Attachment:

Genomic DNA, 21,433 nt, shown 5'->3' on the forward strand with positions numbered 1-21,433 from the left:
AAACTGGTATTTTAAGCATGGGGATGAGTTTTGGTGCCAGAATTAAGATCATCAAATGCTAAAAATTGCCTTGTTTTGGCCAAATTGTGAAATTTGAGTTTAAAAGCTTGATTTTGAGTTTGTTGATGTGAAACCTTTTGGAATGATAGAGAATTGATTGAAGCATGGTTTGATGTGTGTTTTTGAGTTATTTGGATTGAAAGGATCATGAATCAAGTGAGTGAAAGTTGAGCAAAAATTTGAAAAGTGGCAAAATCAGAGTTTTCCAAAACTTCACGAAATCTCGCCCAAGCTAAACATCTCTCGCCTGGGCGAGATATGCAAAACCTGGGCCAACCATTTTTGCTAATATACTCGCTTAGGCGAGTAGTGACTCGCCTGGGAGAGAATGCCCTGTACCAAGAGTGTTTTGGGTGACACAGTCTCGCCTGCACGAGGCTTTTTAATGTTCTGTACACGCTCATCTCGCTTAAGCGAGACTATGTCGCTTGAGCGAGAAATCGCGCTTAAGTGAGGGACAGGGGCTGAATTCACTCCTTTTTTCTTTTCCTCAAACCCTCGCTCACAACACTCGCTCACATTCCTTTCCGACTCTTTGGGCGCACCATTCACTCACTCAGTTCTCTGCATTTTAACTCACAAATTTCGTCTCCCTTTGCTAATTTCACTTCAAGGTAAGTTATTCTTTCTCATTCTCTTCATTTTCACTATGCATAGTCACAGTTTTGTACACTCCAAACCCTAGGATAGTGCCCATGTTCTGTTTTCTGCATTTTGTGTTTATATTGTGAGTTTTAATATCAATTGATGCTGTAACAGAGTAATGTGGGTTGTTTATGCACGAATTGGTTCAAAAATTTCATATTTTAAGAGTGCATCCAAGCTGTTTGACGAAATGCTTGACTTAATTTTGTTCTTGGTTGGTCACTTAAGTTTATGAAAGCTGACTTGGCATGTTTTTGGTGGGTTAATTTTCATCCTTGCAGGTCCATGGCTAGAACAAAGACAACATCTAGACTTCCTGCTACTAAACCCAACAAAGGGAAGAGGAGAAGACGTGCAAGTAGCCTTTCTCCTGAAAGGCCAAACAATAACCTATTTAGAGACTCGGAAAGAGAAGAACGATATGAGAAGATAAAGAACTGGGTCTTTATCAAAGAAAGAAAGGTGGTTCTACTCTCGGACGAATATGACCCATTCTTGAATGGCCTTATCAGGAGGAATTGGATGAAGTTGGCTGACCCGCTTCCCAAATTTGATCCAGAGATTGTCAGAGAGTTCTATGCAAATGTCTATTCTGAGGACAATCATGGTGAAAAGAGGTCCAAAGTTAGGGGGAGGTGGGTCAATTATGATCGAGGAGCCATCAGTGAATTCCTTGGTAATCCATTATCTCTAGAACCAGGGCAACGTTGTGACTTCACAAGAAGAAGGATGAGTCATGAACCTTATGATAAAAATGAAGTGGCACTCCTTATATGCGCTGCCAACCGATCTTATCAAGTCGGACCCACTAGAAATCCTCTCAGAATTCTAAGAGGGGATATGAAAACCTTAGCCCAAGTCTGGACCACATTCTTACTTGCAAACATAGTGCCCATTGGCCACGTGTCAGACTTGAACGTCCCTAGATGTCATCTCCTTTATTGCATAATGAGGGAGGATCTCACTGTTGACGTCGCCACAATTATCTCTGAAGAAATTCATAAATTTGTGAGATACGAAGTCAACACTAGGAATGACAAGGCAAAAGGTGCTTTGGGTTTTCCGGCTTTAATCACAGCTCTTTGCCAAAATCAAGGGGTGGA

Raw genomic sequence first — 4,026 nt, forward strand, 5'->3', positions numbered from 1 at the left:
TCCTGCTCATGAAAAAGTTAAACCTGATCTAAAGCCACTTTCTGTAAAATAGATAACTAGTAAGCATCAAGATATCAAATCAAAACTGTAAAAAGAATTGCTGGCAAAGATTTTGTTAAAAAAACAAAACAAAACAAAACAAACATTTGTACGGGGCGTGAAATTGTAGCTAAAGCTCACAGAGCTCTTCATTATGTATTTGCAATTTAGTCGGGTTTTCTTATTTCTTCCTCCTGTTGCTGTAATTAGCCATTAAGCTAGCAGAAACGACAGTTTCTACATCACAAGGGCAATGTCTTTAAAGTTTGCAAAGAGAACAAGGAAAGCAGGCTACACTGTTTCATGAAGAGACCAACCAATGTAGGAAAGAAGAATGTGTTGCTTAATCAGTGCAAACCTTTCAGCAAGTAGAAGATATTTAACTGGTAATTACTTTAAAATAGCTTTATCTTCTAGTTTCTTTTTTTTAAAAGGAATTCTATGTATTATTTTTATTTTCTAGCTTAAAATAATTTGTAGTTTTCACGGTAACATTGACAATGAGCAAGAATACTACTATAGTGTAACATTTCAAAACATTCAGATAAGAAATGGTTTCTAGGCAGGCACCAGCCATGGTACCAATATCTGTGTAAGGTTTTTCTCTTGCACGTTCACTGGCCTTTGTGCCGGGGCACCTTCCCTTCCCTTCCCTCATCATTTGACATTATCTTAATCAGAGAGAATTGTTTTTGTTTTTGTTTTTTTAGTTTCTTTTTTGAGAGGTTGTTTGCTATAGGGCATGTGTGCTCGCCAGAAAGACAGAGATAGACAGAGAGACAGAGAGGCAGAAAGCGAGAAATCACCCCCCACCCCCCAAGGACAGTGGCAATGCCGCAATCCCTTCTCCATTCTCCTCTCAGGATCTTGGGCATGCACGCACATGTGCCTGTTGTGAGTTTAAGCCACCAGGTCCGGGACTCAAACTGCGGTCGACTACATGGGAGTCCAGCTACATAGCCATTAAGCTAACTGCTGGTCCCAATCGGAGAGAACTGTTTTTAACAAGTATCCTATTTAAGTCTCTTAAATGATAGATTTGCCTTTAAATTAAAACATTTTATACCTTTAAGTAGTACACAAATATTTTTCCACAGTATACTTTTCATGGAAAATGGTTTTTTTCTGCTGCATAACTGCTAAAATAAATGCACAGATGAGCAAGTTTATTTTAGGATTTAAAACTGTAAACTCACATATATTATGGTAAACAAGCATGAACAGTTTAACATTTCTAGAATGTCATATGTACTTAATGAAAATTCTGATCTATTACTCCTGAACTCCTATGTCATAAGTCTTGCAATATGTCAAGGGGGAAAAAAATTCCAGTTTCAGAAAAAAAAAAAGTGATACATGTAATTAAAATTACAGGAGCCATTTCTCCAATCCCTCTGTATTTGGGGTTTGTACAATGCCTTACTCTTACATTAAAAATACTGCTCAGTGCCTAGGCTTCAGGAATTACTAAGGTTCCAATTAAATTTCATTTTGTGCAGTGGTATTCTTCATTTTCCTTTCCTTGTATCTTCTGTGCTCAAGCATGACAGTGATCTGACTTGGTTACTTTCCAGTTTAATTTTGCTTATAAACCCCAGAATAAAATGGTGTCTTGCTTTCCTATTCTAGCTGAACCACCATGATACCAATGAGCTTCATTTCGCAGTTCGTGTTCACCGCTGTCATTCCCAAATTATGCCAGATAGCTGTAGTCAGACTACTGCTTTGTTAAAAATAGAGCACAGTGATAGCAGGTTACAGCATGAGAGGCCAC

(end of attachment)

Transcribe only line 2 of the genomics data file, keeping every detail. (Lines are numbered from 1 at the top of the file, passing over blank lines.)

AAACTGGTATTTTAAGCATGGGGATGAGTTTTGGTGCCAGAATTAAGATCATCAAATGCTAAAAATTGCCTTGTTTTGGCCAAATTGTGAAATTTGAGTTTAAAAGCTTGATTTTGAGTTTGTTGATGTGAAACCTTTTGGAATGATAGAGAATTGATTGAAGCATGGTTTGATGTGTGTTTTTGAGTTATTTGGATTGAAAGGATCATGAATCAAGTGAGTGAAAGTTGAGCAAAAATTTGAAAAGTGGCAAAATCAGAGTTTTCCAAAACTTCACGAAATCTCGCCCAAGCTAAACATCTCTCGCCTGGGCGAGATATGCAAAACCTGGGCCAACCATTTTTGCTAATATACTCGCTTAGGCGAGTAGTGACTCGCCTGGGAGAGAATGCCCTGTACCAAGAGTGTTTTGGGTGACACAGTCTCGCCTGCACGAGGCTTTTTAATGTTCTGTACACGCTCATCTCGCTTAAGCGAGACTATGTCGCTTGAGCGAGAAATCGCGCTTAAGTGAGGGACAGGGGCTGAATTCACTCCTTTTTTCTTTTCCTCAAACCCTCGCTCACAACACTCGCTCACATTCCTTTCCGACTCTTTGGGCGCACCATTCACTCACTCAGTTCTCTGCATTTTAACTCACAAATTTCGTCTCCCTTTGCTAATTTCACTTCAAGGTAAGTTATTCTTTCTCATTCTCTTCATTTTCACTATGCATAGTCACAGTTTTGTACACTCCAAACCCTAGGATAGTGCCCATGTTCTGTTTTCTGCATTTTGTGTTTATATTGTGAGTTTTAATATCAATTGATGCTGTAACAGAGTAATGTGGGTTGTTTATGCACGAATTGGTTCAAAAATTTCATATTTTAAGAGTGCATCCAAGCTGTTTGACGAAATGCTTGACTTAATTTTGTTCTTGGTTGGTCACTTAAGTTTATGAAAGCTGACTTGGCATGTTTTTGGTGGGTTAATTTTCATCCTTGCAGGTCCATGGCTAGAACAAAGACAACATCTAGACTTCCTGCTACTAAACCCAACAAAGGGAAGAGGAGAAGACGTGCAAGTAGCCTTTCTCCTGAAAGGCCAAACAATAACCTATTTAGAGACTCGGAAAGAGAAGAACGATATGAGAAGATAAAGAACTGGGTCTTTATCAAAGAAAGAAAGGTGGTTCTACTCTCGGACGAATATGACCCATTCTTGAATGGCCTTATCAGGAGGAATTGGATGAAGTTGGCTGACCCGCTTCCCAAATTTGATCCAGAGATTGTCAGAGAGTTCTATGCAAATGTCTATTCTGAGGACAATCATGGTGAAAAGAGGTCCAAAGTTAGGGGGAGGTGGGTCAATTATGATCGAGGAGCCATCAGTGAATTCCTTGGTAATCCATTATCTCTAGAACCAGGGCAACGTTGTGACTTCACAAGAAGAAGGATGAGTCATGAACCTTATGATAAAAATGAAGTGGCACTCCTTATATGCGCTGCCAACCGATCTTATCAAGTCGGACCCACTAGAAATCCTCTCAGAATTCTAAGAGGGGATATGAAAACCTTAGCCCAAGTCTGGACCACATTCTTACTTGCAAACATAGTGCCCATTGGCCACGTGTCAGACTTGAACGTCCCTAGATGTCATCTCCTTTATTGCATAATGAGGGAGGATCTCACTGTTGACGTCGCCACAATTATCTCTGAAGAAATTCATAAATTTGTGAGATACGAAGTCAACACTAGGAATGACAAGGCAAAAGGTGCTTTGGGTTTTCCGGCTTTAATCACAGCTCTTTGCCAAAATCAAGGGGTGGA